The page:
Establishing a data governance strategy is a worthy goal – but business process owners see no benefit to them unless they can see a business process improvement as a result. Here are a few thoughts on the roles required to sustain a successful data governance process.
Firstly, we need a business process owner accountable for the flawless execution of each business process e.g. a finance director owning the invoicing process. This person is responsible for signing off business rules which are rules data needs to comply with in order for business processes to execute properly e.g. every invoice must have a valid purchase order number. (more…)
“We have 20% duplicates in our data source”. This is how the conversation began. It was not that no one cared about the level of duplicates, it’s just that the topic of duplicate records did not get the business excited – they have many other priorities (and they were not building a single view of customer).
The customer continued the discussion thread on how to make data quality relevant to each functional leader reporting to C-level executives. The starting point was affirmation that the business really only care about data quality when it impacts the processes that they own e.g. order process, invoice process, shipping process, credit process, lead generation process, compliance reporting process, etc. This means that data quality results need to be linked to the tangible goals of each business process owner to win them over as data advocates. (more…)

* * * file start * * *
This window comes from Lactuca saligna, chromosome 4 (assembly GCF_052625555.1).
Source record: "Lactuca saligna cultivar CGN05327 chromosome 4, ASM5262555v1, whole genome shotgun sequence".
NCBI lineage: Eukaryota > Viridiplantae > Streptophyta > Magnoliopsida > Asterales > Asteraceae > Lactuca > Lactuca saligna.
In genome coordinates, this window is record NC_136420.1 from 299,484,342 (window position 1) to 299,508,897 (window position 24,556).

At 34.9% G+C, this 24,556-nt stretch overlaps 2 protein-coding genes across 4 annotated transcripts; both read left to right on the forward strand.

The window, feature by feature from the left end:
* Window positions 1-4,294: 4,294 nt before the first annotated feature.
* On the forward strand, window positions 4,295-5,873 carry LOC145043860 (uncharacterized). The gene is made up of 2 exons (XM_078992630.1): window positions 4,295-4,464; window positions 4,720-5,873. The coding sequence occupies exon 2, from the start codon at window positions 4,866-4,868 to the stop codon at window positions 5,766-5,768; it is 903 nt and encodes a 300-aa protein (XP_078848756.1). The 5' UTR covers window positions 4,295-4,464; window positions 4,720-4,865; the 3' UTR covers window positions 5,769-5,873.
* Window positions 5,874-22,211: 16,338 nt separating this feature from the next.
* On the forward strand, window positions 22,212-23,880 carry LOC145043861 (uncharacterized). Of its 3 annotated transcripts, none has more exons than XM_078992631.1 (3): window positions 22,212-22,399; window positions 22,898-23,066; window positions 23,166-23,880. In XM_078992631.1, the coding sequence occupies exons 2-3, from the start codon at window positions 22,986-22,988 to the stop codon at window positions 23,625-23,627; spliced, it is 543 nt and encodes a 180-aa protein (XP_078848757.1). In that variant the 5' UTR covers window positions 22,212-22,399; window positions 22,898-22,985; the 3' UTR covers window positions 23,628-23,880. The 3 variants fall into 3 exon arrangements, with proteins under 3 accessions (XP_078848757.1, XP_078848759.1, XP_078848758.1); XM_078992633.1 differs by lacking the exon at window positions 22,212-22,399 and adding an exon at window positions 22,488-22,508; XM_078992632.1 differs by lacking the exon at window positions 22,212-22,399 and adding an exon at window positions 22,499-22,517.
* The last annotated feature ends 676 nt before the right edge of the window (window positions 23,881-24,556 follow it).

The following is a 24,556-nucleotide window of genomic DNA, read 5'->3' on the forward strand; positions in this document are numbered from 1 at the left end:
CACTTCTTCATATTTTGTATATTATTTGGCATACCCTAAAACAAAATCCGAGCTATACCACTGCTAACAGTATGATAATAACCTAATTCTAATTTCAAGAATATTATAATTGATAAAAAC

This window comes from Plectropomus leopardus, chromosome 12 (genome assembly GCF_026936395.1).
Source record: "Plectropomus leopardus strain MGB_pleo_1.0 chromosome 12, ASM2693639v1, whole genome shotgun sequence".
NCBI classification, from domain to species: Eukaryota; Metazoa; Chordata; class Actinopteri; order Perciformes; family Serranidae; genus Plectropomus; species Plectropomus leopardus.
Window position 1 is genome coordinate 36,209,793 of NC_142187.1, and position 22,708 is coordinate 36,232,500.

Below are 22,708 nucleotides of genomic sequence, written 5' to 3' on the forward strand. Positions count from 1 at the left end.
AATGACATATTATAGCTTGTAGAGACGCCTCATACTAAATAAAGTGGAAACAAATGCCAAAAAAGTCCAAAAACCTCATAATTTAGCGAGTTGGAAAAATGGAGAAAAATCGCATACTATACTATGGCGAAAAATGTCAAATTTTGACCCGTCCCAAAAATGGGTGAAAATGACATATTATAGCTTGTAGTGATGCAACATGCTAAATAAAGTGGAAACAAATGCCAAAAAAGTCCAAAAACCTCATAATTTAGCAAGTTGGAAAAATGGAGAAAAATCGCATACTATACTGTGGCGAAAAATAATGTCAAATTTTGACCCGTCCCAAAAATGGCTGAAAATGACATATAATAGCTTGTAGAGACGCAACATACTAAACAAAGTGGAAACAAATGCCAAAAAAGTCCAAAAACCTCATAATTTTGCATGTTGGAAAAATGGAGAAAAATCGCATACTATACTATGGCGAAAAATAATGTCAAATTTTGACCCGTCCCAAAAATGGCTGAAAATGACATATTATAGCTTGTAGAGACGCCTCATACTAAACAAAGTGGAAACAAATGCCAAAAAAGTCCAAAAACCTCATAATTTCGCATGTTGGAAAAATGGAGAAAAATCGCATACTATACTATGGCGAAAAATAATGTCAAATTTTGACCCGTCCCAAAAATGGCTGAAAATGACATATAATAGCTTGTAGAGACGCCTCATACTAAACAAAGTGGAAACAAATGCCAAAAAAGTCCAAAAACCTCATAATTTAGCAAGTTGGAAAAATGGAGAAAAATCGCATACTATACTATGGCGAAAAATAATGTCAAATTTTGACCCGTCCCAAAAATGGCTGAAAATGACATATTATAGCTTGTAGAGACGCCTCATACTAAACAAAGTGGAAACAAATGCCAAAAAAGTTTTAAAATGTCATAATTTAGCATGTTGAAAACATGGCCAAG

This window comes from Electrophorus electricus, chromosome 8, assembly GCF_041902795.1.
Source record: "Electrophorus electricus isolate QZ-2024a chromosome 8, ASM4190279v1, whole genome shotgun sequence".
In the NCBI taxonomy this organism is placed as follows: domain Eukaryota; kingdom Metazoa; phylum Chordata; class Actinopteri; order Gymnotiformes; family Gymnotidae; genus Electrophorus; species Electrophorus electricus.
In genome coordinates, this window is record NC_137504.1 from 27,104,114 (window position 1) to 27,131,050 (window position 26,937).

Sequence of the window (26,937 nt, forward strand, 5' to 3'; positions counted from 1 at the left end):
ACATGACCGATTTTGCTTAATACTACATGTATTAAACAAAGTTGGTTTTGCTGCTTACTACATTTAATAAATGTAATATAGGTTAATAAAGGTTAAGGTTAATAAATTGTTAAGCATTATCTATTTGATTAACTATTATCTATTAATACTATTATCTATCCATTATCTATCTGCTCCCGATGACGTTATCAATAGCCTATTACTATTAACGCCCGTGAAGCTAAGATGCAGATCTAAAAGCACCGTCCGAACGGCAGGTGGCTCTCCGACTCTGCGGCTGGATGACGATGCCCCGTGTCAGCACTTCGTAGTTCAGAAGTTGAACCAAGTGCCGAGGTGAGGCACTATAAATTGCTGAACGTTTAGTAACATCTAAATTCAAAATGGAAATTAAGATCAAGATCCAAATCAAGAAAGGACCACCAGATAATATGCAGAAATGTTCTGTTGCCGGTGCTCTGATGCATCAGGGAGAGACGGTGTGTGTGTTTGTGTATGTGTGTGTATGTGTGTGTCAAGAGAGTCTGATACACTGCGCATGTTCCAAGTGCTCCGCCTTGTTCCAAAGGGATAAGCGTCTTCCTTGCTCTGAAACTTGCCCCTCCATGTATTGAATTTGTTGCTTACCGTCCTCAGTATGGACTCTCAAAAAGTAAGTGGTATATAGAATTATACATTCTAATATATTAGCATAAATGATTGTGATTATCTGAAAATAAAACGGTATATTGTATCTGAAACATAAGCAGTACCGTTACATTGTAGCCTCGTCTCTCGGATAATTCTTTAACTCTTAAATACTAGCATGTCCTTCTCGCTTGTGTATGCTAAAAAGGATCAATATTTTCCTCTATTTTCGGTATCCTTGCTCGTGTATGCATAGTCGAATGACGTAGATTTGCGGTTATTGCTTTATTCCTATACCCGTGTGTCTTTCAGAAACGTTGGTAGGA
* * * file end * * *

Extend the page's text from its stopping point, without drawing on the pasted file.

“The first step in fixing a problem is to measure the size of the problem”. … Agreed! Easy. The next step is harder – how to sustain high quality data and generate ongoing business value.
Measuring data quality became possible with the advent of profiling and scorecarding features as standard functionality within enterprise data quality products. By using a combination of data quality rules, reference data and technology, you can create a report which lists the quality and percentage of records with completeness, conformity, consistency, duplicate and accuracy issues. This process is called a data quality audit. The ongoing process of scorecarding is called monitoring.
The next question is – what do we do now? We have the DQ metrics. How do we get the business and IT motivated to sustain high quality data? (more…)
Business modernization programs typically focus on process standardization to gain the benefits of efficient repeatable, measurable processes. Enterprise resource planning (ERP) technologies fulfill the process standardization requirements and have now become a central point for management of business processes. However, ERP systems do not prevent low quality data from entering the systems nor do they measure its impact on the efficiency of a business process. Most organizations today are using the same ERP systems (SAP or Oracle) that were configured by the same consultancies. Therefore, the uniqueness and the scope for competitive advantage of any organization are defined by the people and the data. (more…)